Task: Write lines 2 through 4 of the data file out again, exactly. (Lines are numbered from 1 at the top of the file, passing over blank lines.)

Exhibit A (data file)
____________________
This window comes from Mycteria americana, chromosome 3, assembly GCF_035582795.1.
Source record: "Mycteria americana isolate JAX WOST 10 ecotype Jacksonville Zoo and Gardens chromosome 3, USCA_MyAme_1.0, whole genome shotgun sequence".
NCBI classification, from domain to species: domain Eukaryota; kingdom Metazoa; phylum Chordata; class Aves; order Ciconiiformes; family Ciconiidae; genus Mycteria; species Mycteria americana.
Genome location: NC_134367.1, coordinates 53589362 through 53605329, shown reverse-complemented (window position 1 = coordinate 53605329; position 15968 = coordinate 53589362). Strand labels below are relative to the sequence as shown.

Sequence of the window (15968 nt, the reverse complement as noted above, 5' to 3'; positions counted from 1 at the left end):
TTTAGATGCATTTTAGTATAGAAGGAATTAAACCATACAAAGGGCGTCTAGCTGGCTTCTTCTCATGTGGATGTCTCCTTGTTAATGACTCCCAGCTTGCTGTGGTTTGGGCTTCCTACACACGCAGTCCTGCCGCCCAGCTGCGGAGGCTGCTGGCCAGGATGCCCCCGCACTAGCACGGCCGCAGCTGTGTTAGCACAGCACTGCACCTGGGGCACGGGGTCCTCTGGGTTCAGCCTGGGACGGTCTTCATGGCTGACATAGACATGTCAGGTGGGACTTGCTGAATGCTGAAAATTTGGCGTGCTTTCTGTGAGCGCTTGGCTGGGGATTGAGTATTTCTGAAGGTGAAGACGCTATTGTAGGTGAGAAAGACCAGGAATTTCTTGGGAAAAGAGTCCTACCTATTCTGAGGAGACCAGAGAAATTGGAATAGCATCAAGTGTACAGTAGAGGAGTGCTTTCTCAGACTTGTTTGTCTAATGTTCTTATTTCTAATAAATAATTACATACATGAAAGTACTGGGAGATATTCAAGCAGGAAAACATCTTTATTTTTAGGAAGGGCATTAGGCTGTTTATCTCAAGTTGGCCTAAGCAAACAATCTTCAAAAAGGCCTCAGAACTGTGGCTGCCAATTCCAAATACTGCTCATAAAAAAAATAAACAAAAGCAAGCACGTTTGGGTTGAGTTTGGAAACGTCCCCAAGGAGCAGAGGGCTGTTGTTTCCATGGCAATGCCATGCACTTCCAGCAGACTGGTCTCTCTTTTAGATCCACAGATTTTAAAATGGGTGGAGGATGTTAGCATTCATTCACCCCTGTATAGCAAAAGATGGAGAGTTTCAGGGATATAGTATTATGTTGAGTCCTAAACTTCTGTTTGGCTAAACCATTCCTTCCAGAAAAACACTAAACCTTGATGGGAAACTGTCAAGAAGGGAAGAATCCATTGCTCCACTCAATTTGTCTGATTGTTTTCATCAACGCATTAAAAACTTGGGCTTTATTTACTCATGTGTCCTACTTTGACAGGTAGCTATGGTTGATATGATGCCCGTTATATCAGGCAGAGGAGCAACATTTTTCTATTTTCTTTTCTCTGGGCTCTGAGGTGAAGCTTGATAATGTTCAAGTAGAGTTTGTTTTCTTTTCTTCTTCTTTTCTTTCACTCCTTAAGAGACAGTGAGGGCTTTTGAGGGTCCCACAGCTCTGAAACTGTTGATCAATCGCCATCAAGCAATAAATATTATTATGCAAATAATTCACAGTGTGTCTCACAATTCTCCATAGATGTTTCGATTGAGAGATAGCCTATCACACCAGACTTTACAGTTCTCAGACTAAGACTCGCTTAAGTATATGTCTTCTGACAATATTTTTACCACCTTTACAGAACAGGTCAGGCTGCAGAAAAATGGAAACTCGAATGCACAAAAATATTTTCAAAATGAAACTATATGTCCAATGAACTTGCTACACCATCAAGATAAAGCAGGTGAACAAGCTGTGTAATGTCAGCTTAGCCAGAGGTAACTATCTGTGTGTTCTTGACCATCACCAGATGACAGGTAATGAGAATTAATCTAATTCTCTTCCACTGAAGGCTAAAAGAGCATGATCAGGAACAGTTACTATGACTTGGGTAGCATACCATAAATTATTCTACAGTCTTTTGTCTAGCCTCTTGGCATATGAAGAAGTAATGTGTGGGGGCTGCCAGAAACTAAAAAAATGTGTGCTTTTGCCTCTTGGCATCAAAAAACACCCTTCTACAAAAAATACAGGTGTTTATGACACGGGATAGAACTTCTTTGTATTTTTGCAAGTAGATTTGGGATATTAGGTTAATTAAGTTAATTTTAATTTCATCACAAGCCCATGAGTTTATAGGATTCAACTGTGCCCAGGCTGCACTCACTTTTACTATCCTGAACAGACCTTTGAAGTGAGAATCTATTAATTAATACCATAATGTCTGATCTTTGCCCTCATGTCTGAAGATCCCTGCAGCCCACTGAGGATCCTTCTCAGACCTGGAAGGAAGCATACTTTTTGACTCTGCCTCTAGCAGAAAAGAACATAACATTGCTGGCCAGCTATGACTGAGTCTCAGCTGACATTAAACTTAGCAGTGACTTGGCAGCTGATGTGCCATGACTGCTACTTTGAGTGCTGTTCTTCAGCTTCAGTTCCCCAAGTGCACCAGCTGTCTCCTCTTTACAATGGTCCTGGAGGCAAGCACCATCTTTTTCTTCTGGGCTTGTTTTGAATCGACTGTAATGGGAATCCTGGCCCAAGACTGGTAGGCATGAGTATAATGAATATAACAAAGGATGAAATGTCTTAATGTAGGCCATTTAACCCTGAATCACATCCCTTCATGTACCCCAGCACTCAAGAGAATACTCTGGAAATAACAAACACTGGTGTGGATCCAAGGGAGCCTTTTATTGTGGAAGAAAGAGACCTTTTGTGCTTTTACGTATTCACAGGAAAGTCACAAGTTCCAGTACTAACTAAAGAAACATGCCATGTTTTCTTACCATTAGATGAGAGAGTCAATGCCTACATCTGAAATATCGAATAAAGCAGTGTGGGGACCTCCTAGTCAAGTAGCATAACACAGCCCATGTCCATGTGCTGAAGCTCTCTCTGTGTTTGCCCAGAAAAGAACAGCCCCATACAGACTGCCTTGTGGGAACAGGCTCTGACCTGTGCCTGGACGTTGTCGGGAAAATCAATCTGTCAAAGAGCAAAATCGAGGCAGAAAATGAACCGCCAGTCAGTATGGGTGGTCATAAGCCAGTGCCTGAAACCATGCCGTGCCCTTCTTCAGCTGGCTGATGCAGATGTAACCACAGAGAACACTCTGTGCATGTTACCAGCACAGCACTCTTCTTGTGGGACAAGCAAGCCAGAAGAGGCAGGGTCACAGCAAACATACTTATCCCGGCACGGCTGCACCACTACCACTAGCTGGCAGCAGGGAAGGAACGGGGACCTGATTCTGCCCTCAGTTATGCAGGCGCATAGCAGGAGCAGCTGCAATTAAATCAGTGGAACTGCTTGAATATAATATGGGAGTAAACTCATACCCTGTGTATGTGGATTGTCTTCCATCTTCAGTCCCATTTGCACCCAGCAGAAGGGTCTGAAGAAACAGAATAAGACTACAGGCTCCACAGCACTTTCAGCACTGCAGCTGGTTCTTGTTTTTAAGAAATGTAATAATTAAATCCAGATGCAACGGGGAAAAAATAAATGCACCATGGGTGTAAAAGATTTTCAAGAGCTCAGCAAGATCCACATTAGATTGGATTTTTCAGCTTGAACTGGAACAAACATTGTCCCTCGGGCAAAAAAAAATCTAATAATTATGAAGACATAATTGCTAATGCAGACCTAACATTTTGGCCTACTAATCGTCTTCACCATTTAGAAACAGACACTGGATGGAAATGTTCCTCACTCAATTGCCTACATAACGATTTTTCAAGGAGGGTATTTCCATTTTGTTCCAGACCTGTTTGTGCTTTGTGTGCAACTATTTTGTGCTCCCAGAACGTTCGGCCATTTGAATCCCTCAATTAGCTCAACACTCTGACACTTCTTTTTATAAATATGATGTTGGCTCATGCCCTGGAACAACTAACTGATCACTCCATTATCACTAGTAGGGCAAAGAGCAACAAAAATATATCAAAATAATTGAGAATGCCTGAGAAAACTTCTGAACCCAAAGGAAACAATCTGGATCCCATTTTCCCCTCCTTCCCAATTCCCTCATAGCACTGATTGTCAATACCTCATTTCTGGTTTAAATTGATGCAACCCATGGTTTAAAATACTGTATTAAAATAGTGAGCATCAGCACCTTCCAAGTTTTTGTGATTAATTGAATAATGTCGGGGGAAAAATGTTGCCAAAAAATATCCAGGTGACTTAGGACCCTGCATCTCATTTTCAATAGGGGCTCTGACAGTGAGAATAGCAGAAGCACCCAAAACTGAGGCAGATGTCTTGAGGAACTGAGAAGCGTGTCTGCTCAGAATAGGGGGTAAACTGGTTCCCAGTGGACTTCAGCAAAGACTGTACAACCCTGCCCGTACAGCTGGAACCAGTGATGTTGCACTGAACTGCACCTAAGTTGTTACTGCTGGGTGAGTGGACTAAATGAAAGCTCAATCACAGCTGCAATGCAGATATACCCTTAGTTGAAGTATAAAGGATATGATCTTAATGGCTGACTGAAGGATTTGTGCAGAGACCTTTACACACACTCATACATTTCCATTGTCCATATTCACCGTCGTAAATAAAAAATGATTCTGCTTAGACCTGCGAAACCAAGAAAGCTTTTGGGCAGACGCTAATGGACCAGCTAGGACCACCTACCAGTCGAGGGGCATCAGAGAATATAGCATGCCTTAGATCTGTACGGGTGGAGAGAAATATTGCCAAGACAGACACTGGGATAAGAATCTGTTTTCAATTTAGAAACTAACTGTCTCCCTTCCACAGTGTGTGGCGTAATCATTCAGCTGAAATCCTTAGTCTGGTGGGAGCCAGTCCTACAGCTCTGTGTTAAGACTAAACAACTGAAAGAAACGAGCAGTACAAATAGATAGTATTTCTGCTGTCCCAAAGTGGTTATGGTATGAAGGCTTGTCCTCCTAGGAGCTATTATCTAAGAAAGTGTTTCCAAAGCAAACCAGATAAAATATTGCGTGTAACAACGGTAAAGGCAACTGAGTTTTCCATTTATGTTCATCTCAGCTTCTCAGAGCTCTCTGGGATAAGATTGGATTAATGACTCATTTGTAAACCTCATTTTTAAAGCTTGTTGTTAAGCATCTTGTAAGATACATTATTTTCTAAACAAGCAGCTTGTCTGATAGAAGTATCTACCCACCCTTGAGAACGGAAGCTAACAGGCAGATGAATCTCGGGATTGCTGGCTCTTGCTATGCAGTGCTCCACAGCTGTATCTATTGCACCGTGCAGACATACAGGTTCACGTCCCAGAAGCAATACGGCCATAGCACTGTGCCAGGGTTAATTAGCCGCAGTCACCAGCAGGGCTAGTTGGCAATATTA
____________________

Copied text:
Source record: "Mycteria americana isolate JAX WOST 10 ecotype Jacksonville Zoo and Gardens chromosome 3, USCA_MyAme_1.0, whole genome shotgun sequence".
NCBI classification, from domain to species: domain Eukaryota; kingdom Metazoa; phylum Chordata; class Aves; order Ciconiiformes; family Ciconiidae; genus Mycteria; species Mycteria americana.
Genome location: NC_134367.1, coordinates 53589362 through 53605329, shown reverse-complemented (window position 1 = coordinate 53605329; position 15968 = coordinate 53589362). Strand labels below are relative to the sequence as shown.